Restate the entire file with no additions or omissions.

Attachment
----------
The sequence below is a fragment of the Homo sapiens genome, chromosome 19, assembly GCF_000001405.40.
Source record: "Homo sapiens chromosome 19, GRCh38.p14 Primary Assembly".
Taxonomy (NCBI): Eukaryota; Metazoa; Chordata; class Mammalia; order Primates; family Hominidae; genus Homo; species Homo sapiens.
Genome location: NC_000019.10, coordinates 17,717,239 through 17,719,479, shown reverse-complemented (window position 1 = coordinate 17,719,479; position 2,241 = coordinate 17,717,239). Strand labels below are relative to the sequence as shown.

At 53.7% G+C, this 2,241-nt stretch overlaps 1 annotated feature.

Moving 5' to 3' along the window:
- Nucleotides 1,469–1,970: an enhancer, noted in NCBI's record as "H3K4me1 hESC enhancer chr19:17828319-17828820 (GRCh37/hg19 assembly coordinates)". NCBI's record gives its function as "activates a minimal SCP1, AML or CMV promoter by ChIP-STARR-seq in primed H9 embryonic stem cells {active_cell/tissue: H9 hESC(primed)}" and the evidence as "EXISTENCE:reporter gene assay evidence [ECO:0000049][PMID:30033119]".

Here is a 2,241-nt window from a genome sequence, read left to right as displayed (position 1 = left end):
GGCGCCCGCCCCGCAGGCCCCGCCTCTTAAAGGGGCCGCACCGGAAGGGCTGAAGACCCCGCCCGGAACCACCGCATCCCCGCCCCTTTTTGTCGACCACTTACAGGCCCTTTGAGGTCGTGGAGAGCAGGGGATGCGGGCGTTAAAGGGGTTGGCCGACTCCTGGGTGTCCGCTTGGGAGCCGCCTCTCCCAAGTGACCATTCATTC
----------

The sequence below is a fragment of the Homo sapiens genome, chromosome 19, assembly GCF_000001405.40.
Source record: "Homo sapiens chromosome 19, GRCh38.p14 Primary Assembly".
Taxonomy (NCBI): Eukaryota; Metazoa; Chordata; class Mammalia; order Primates; family Hominidae; genus Homo; species Homo sapiens.
Genome location: NC_000019.10, coordinates 17,717,239 through 17,719,479, shown reverse-complemented (window position 1 = coordinate 17,719,479; position 2,241 = coordinate 17,717,239). Strand labels below are relative to the sequence as shown.

At 53.7% G+C, this 2,241-nt stretch overlaps 1 annotated feature.

Moving 5' to 3' along the window:
- Nucleotides 1,469–1,970: an enhancer, noted in NCBI's record as "H3K4me1 hESC enhancer chr19:17828319-17828820 (GRCh37/hg19 assembly coordinates)". NCBI's record gives its function as "activates a minimal SCP1, AML or CMV promoter by ChIP-STARR-seq in primed H9 embryonic stem cells {active_cell/tissue: H9 hESC(primed)}" and the evidence as "EXISTENCE:reporter gene assay evidence [ECO:0000049][PMID:30033119]".

Here is a 2,241-nt window from a genome sequence, read left to right as displayed (position 1 = left end):
GGCGCCCGCCCCGCAGGCCCCGCCTCTTAAAGGGGCCGCACCGGAAGGGCTGAAGACCCCGCCCGGAACCACCGCATCCCCGCCCCTTTTTGTCGACCACTTACAGGCCCTTTGAGGTCGTGGAGAGCAGGGGATGCGGGCGTTAAAGGGGTTGGCCGACTCCTGGGTGTCCGCTTGGGAGCCGCCTCTCCCAAGTGACCATTCATTC